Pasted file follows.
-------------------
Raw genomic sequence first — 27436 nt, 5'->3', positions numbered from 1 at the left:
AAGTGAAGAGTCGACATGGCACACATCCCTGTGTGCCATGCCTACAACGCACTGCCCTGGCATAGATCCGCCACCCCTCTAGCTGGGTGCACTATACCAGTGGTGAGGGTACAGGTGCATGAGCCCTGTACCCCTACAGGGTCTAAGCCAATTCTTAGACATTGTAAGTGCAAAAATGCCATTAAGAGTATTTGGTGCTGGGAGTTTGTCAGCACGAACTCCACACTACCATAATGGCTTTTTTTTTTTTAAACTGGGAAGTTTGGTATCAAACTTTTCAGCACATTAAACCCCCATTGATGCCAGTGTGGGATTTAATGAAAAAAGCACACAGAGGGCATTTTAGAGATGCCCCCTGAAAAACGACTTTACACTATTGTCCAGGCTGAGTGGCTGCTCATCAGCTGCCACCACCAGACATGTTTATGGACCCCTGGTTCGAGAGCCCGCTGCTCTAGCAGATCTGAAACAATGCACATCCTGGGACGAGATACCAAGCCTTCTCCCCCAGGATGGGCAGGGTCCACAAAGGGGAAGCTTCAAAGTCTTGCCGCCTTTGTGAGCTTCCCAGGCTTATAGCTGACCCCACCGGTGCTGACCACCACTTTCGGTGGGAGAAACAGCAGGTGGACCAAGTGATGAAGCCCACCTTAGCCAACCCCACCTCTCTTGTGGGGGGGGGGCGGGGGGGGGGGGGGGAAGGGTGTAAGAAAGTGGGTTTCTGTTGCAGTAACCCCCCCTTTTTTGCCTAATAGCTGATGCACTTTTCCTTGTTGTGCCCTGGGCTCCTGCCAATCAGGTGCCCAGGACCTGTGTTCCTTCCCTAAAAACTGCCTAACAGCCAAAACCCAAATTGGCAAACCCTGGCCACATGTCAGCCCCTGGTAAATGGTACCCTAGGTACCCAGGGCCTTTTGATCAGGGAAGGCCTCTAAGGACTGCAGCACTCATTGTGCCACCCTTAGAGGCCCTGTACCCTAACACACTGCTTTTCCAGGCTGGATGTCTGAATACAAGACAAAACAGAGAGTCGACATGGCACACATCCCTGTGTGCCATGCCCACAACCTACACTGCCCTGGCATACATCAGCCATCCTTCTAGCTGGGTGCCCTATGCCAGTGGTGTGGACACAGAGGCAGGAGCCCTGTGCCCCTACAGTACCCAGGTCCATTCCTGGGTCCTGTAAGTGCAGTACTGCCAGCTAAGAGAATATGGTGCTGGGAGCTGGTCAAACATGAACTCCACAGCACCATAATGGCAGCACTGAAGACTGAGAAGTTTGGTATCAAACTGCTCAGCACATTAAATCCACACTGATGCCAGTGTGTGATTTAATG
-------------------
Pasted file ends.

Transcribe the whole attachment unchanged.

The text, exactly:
Raw genomic sequence first — 27436 nt, 5'->3', positions numbered from 1 at the left:
AAGTGAAGAGTCGACATGGCACACATCCCTGTGTGCCATGCCTACAACGCACTGCCCTGGCATAGATCCGCCACCCCTCTAGCTGGGTGCACTATACCAGTGGTGAGGGTACAGGTGCATGAGCCCTGTACCCCTACAGGGTCTAAGCCAATTCTTAGACATTGTAAGTGCAAAAATGCCATTAAGAGTATTTGGTGCTGGGAGTTTGTCAGCACGAACTCCACACTACCATAATGGCTTTTTTTTTTTTAAACTGGGAAGTTTGGTATCAAACTTTTCAGCACATTAAACCCCCATTGATGCCAGTGTGGGATTTAATGAAAAAAGCACACAGAGGGCATTTTAGAGATGCCCCCTGAAAAACGACTTTACACTATTGTCCAGGCTGAGTGGCTGCTCATCAGCTGCCACCACCAGACATGTTTATGGACCCCTGGTTCGAGAGCCCGCTGCTCTAGCAGATCTGAAACAATGCACATCCTGGGACGAGATACCAAGCCTTCTCCCCCAGGATGGGCAGGGTCCACAAAGGGGAAGCTTCAAAGTCTTGCCGCCTTTGTGAGCTTCCCAGGCTTATAGCTGACCCCACCGGTGCTGACCACCACTTTCGGTGGGAGAAACAGCAGGTGGACCAAGTGATGAAGCCCACCTTAGCCAACCCCACCTCTCTTGTGGGGGGGGGGCGGGGGGGGGGGGGGGAAGGGTGTAAGAAAGTGGGTTTCTGTTGCAGTAACCCCCCCTTTTTTGCCTAATAGCTGATGCACTTTTCCTTGTTGTGCCCTGGGCTCCTGCCAATCAGGTGCCCAGGACCTGTGTTCCTTCCCTAAAAACTGCCTAACAGCCAAAACCCAAATTGGCAAACCCTGGCCACATGTCAGCCCCTGGTAAATGGTACCCTAGGTACCCAGGGCCTTTTGATCAGGGAAGGCCTCTAAGGACTGCAGCACTCATTGTGCCACCCTTAGAGGCCCTGTACCCTAACACACTGCTTTTCCAGGCTGGATGTCTGAATACAAGACAAAACAGAGAGTCGACATGGCACACATCCCTGTGTGCCATGCCCACAACCTACACTGCCCTGGCATACATCAGCCATCCTTCTAGCTGGGTGCCCTATGCCAGTGGTGTGGACACAGAGGCAGGAGCCCTGTGCCCCTACAGTACCCAGGTCCATTCCTGGGTCCTGTAAGTGCAGTACTGCCAGCTAAGAGAATATGGTGCTGGGAGCTGGTCAAACATGAACTCCACAGCACCATAATGGCAGCACTGAAGACTGAGAAGTTTGGTATCAAACTGCTCAGCACATTAAATCCACACTGATGCCAGTGTGTGATTTAATG